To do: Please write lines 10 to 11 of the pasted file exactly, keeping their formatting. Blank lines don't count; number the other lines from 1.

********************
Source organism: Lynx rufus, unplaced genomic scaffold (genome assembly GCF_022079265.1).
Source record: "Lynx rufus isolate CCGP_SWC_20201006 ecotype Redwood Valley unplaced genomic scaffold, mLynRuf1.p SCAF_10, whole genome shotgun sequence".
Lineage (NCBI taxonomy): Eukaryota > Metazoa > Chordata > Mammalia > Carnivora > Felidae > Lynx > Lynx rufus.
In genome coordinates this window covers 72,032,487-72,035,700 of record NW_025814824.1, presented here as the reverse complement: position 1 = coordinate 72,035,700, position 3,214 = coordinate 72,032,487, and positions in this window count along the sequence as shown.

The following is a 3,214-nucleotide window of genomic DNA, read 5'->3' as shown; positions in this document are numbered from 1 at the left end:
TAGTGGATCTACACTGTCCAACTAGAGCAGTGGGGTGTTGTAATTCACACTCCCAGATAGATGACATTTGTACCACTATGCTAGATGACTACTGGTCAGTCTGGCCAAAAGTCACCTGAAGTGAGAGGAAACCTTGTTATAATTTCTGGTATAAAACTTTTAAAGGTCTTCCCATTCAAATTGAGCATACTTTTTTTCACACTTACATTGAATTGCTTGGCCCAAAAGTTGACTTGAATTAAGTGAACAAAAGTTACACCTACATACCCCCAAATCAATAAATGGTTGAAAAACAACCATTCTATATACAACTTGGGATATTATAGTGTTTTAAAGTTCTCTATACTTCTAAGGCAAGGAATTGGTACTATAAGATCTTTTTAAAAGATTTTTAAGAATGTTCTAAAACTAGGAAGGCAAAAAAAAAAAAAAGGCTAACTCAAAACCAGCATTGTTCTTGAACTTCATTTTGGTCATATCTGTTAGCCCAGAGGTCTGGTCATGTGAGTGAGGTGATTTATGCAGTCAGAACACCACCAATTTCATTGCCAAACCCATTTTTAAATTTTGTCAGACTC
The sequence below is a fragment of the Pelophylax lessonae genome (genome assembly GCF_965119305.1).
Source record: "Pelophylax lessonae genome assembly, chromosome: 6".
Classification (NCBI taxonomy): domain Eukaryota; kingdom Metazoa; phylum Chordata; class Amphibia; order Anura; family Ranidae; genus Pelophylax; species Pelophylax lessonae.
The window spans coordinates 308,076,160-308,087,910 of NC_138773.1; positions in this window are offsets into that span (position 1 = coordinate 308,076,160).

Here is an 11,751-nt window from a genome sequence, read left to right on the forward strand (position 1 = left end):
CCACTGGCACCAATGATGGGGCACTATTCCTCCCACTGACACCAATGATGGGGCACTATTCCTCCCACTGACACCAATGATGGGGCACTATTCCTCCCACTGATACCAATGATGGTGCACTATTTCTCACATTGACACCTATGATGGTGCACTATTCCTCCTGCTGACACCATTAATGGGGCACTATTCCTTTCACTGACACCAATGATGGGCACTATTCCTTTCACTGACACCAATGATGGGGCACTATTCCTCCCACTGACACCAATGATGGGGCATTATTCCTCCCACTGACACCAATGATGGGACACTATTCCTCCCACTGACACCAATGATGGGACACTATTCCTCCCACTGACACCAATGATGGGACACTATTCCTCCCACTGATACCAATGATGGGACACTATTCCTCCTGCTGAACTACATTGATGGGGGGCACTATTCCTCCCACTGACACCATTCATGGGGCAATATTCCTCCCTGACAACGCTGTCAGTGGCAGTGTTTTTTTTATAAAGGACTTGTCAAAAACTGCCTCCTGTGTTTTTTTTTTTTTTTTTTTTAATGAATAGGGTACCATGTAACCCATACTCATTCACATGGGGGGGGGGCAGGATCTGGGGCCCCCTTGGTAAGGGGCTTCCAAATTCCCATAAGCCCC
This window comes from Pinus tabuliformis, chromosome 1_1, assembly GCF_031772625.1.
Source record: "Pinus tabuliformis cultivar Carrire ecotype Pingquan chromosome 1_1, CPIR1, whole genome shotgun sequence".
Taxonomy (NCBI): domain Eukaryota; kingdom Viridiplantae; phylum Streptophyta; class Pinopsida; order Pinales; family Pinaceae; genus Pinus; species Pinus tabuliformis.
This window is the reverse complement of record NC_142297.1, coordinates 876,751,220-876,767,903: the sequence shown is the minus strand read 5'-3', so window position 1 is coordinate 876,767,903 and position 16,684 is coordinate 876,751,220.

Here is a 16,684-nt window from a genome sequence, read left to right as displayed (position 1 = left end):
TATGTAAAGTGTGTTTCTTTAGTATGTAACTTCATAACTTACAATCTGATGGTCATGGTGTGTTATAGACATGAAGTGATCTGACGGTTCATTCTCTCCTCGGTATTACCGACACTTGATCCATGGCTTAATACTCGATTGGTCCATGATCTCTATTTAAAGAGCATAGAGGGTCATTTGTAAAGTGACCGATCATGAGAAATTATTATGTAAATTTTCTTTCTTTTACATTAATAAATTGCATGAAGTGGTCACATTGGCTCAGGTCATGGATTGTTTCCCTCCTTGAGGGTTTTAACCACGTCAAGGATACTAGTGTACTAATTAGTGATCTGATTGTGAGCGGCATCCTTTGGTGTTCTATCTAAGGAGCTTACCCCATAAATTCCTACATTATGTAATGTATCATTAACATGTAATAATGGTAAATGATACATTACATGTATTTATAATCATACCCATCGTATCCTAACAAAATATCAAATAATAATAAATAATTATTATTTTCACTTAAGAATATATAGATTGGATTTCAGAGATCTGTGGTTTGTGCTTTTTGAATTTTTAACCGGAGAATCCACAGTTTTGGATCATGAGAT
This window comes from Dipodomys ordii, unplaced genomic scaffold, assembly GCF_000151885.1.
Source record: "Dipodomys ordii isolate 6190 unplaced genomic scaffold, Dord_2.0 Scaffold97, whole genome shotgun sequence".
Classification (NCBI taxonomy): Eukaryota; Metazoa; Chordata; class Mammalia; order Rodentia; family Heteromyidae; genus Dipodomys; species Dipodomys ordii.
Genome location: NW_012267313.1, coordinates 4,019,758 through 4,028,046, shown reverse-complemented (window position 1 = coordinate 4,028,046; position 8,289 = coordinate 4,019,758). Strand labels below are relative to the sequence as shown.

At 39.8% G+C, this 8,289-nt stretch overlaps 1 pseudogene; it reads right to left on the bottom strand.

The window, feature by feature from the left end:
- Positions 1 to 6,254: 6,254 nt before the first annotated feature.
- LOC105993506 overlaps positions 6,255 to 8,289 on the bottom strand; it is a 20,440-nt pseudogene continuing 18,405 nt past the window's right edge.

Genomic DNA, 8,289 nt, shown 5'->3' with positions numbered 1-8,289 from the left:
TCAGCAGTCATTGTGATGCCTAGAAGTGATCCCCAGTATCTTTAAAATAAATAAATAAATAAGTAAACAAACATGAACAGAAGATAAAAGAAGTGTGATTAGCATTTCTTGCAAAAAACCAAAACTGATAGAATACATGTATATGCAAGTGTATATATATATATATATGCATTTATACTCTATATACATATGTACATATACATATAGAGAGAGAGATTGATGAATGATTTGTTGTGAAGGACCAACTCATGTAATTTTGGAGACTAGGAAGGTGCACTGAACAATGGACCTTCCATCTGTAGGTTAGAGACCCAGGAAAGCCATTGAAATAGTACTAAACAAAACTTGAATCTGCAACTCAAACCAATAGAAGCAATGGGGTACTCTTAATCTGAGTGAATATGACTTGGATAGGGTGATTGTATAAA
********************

The window spans coordinates 308,076,160-308,087,910 of NC_138773.1; positions in this window are offsets into that span (position 1 = coordinate 308,076,160).

Here is an 11,751-nt window from a genome sequence, read left to right on the forward strand (position 1 = left end):